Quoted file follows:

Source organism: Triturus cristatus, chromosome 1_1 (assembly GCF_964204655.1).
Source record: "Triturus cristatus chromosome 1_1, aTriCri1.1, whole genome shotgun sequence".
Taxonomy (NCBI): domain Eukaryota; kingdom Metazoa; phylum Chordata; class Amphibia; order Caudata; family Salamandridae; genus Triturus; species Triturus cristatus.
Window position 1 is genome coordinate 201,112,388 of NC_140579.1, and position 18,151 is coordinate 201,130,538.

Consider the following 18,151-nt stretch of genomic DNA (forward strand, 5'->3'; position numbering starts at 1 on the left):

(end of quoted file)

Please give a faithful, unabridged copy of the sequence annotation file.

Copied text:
Source organism: Triturus cristatus, chromosome 1_1 (assembly GCF_964204655.1).
Source record: "Triturus cristatus chromosome 1_1, aTriCri1.1, whole genome shotgun sequence".
Taxonomy (NCBI): domain Eukaryota; kingdom Metazoa; phylum Chordata; class Amphibia; order Caudata; family Salamandridae; genus Triturus; species Triturus cristatus.
Window position 1 is genome coordinate 201,112,388 of NC_140579.1, and position 18,151 is coordinate 201,130,538.

Consider the following 18,151-nt stretch of genomic DNA (forward strand, 5'->3'; position numbering starts at 1 on the left):